Thursday, September 15, 2011

WONDERFUL WEDNESDAY'S PHOTO - Honeymoon at Mammoth Cave, Kentucky 1929

At the Entrance to Mammoth Cave 1929
Susie & Huber back row, 2nd and 3rd from right
On Thursday morning, June 27, 1929, John Huber O'Donnell (1905-1964) and Susan Elizabeth Flemming (1909-1999) were married at St. Paul's Church in Birmingham, Alabama. He was 25 at the time; she was 19. Huber and Susie are my grandparents.

Flemming-O'Donnell Announcement
Birmingham Age-Herald
June 28, 1929
The Birmingham Age-Herald announced their wedding the following day.
Susan Flemming Is Married To Mr. O'Donnell
"In the Presence of a large assemblage of friends and relatives, the marriage of Miss Susan Elizabeth Flemming, attractive daughter of Mr. and Mrs. H.C. Flemming, to J. Huber O'Donnell was solemnized Thursday morning at 9 o'clock in St. Paul's Church, with Father William A. Kerrigan officiating.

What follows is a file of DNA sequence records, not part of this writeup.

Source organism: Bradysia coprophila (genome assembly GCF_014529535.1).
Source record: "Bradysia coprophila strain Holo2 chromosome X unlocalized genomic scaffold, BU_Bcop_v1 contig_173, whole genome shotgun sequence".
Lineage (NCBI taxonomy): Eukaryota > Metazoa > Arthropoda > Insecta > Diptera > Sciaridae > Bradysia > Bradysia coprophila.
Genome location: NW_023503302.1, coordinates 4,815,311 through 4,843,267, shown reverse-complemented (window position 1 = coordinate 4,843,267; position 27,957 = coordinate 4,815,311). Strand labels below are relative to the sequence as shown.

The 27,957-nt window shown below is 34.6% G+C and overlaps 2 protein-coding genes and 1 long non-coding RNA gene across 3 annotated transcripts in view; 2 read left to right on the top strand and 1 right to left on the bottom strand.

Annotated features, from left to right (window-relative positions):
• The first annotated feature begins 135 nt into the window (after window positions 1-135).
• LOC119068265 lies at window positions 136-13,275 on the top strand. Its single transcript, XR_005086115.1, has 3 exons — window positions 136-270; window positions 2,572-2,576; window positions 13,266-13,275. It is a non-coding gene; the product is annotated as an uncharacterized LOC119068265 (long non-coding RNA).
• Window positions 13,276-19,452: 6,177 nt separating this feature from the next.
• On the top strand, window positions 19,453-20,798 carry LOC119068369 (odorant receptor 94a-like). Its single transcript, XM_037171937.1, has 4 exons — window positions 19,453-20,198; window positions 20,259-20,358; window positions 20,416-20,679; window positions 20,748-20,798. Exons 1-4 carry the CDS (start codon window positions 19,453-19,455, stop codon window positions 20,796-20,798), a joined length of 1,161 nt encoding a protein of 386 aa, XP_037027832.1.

The church was decorated with a profusion of palms, ferns and smilax. Floor baskets held large clusters of Shasta daisies and yellow snapdragons. Against this background were placed seven branched candlesticks, in which burned cathedral candles.
The nuptial music was arranged by Mrs. O.W. Colgan and opened with a group of songs, presented by O.L. Horst, uncle of the bride. The wedding march was played by Mrs. Colgan.
The maid of honor, Miss O'Dolly (sic) Flemming, sister of the bride, entered first. She was lovely in a charming costume of orchid, with small hat and shoes to match. Her corsage was of lavender and pink sweet peas, tied with orchid tulle.
The bridesmaids, Miss Mary Agnes Flemming, Miss Margaret Cole and Miss Catherine Flemming, were gowned in two-piece ensembles in pastel shades. Miss Mary Agnes Flemming wearing yellow, Miss Cole, flesh, and Miss Catherine Flemming, green. Each wore a corsage of pink and lavender sweet peas, tied with ribbon to match their frocks.